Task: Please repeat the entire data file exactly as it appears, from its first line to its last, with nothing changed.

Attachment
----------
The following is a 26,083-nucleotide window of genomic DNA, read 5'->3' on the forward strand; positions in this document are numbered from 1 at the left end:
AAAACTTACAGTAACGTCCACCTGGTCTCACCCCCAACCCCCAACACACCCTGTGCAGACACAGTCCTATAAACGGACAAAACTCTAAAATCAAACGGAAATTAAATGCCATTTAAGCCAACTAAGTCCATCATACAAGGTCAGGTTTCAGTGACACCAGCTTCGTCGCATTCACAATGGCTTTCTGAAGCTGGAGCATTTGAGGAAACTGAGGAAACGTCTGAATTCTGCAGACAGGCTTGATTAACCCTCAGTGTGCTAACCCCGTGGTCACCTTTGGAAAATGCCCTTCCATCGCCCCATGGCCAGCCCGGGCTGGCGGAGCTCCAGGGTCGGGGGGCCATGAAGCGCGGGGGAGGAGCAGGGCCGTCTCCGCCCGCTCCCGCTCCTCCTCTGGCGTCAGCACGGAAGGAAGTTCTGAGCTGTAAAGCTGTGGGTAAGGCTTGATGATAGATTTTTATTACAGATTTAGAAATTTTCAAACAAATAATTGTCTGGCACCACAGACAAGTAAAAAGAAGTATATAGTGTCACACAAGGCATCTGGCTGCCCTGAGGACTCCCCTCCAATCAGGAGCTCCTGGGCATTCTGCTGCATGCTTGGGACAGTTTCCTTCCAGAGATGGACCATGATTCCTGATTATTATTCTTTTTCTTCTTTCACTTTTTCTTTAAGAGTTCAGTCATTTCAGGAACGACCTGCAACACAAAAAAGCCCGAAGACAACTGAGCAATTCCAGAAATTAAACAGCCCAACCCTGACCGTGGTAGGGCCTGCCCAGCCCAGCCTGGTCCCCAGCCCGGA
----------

The following is a 26,083-nucleotide window of genomic DNA, read 5'->3' on the forward strand; positions in this document are numbered from 1 at the left end:
AAAACTTACAGTAACGTCCACCTGGTCTCACCCCCAACCCCCAACACACCCTGTGCAGACACAGTCCTATAAACGGACAAAACTCTAAAATCAAACGGAAATTAAATGCCATTTAAGCCAACTAAGTCCATCATACAAGGTCAGGTTTCAGTGACACCAGCTTCGTCGCATTCACAATGGCTTTCTGAAGCTGGAGCATTTGAGGAAACTGAGGAAACGTCTGAATTCTGCAGACAGGCTTGATTAACCCTCAGTGTGCTAACCCCGTGGTCACCTTTGGAAAATGCCCTTCCATCGCCCCATGGCCAGCCCGGGCTGGCGGAGCTCCAGGGTCGGGGGGCCATGAAGCGCGGGGGAGGAGCAGGGCCGTCTCCGCCCGCTCCCGCTCCTCCTCTGGCGTCAGCACGGAAGGAAGTTCTGAGCTGTAAAGCTGTGGGTAAGGCTTGATGATAGATTTTTATTACAGATTTAGAAATTTTCAAACAAATAATTGTCTGGCACCACAGACAAGTAAAAAGAAGTATATAGTGTCACACAAGGCATCTGGCTGCCCTGAGGACTCCCCTCCAATCAGGAGCTCCTGGGCATTCTGCTGCATGCTTGGGACAGTTTCCTTCCAGAGATGGACCATGATTCCTGATTATTATTCTTTTTCTTCTTTCACTTTTTCTTTAAGAGTTCAGTCATTTCAGGAACGACCTGCAACACAAAAAAGCCCGAAGACAACTGAGCAATTCCAGAAATTAAACAGCCCAACCCTGACCGTGGTAGGGCCTGCCCAGCCCAGCCTGGTCCCCAGCCCGGA